My mom’s meatloaf is inarguably better than yours, but this is not my mom’s meatloaf recipe. This one is an amalgam, intended to evoke all the important meat loaves in my life—and there have been many:

  • The meatloaf I’d get at the family table as a child.
  • The meatloaf I’d find (if I was lucky) in the steam table in the school cafeteria, usually festering in a pool of grayish commercial gravy. (God, I loved that stuff—especially when stoned.)
  • The meatloaf in the familiar foil tray of a Swanson TV dinner (which freed me from the oppression of a loving dinner table!).
  • The meatloaf my bosses insisted I keep on the menu at my first chef job. The restaurant failed, but the meatloaf was quite good.

This, then, is the sum of all those experiences:


2½ tablespoons canola oil
1 large yellow or white onion, peeled and very finely chopped
3 ribs celery, very finely chopped 2 sprigs fresh marjoram, leaves only, very finely chopped
3 sprigs fresh thyme, leaves only, very finely chopped
2 pounds ground beef chuck 1⅓ pounds ground veal
3 eggs, lightly beaten
1 cup panko bread crumbs
¼ cup tomato paste
3 tablespoons unsalted butter
1 pound cremini mushrooms, diced
2 large or 3 to 4 shallots, peeled and finely chopped (about ½ cup)
2 tablespoons all-purpose flour 1¼ cups veal stock
½ cup heavy cream
Salt and finely ground black pepper to taste


Instant-read thermometer


Preheat the oven to 350˚F.

In a large, heavy-bottom sauté pan, heat 2 tablespoons of the oil over medium heat and add the onion, celery, marjoram, and thyme. Season with salt and pepper and cook over medium-low heat, stirring regularly with a wooden spoon, until the vegetables are soft and translucent but not browned. Remove from the heat and transfer to a large mixing bowl to cool.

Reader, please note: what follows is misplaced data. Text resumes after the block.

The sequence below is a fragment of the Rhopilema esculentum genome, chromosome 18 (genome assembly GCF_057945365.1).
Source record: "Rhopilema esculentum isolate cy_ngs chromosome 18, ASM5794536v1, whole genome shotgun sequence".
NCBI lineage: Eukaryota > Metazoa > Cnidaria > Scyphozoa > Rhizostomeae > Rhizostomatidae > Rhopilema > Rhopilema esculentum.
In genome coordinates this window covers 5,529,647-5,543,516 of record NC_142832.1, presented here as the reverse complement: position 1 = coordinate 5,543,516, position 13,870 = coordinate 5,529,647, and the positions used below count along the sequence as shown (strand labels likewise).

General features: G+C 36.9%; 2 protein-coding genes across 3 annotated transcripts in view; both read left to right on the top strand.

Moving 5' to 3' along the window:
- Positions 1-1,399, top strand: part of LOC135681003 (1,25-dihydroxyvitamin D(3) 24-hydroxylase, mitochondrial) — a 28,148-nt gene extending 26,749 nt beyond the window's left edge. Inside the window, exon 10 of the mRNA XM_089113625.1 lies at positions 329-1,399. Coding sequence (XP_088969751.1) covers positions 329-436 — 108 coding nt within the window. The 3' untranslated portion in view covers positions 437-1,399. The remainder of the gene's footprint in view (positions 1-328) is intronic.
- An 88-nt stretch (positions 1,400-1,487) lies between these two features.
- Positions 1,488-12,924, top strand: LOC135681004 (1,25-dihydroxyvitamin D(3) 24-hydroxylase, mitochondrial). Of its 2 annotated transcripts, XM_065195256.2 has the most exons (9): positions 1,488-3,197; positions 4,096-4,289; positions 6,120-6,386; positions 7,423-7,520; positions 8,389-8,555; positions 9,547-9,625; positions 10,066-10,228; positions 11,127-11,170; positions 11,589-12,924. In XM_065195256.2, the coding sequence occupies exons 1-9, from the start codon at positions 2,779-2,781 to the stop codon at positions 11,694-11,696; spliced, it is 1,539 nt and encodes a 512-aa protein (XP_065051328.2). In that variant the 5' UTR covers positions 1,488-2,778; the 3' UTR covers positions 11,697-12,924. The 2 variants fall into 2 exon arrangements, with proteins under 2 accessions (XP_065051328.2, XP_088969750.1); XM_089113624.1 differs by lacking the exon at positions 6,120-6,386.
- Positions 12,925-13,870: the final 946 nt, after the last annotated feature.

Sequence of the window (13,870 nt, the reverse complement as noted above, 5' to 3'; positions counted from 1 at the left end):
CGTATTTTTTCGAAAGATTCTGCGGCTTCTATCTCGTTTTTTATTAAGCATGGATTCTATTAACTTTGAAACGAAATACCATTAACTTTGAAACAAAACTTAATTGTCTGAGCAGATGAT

Once the vegetable mixture is cool, add the beef, veal, eggs, bread crumbs, and about 2 teaspoons salt and ½ teaspoon pepper and mix well with scrupulously clean or rubber-gloved hands.

Use the remaining ½ tablespoon oil to grease a loaf pan and transfer the mixture to the pan, packing it down gently. Cover the loaf with foil and place the loaf pan on a sheet pan. Cook in the oven for 1 hour.

Remove the foil and spread the top of the meat loaf with the tomato paste. Continue to cook for another 30 to 45 minutes, until the instant-read thermometer inserted into the center reaches 150˚F. Remove from the oven and let the meat loaf rest, in the loaf pan, on a wire rack.

While it rests, make the gravy.

In a large, heavy-bottom sauté pan, heat the butter until it foams and subsides.

Add the diced mushrooms and cook over high heat, stirring occasionally, until their released juices evaporate and the mushrooms begin to squeak against the surface of the pan when stirred. Add the shallots and salt and pepper to taste and continue to cook until the mushrooms get browned and the shallots are translucent or slightly golden, 3 to 5 minutes.

Sprinkle the flour over the mushrooms and stir well to evenly coat. Cook over medium heat, stirring more or less constantly, for about 2 minutes, to cook off the raw flour taste, then stir in the stock.

Whisk the mixture to pull the stuck flour up from the surface of the pan and into the gravy. Add a splash more stock or water if necessary if the mixture seems too thick, then reduce the heat to low and stir in the cream. Taste and season with salt and pepper as needed.

Serve the meatloaf in slices, with the gravy ladled over or alongside. Accompany with mashed potatoes if you like.

Originally published in Appetites: A Cookbook by Anthony Bourdain and Laurie Woolever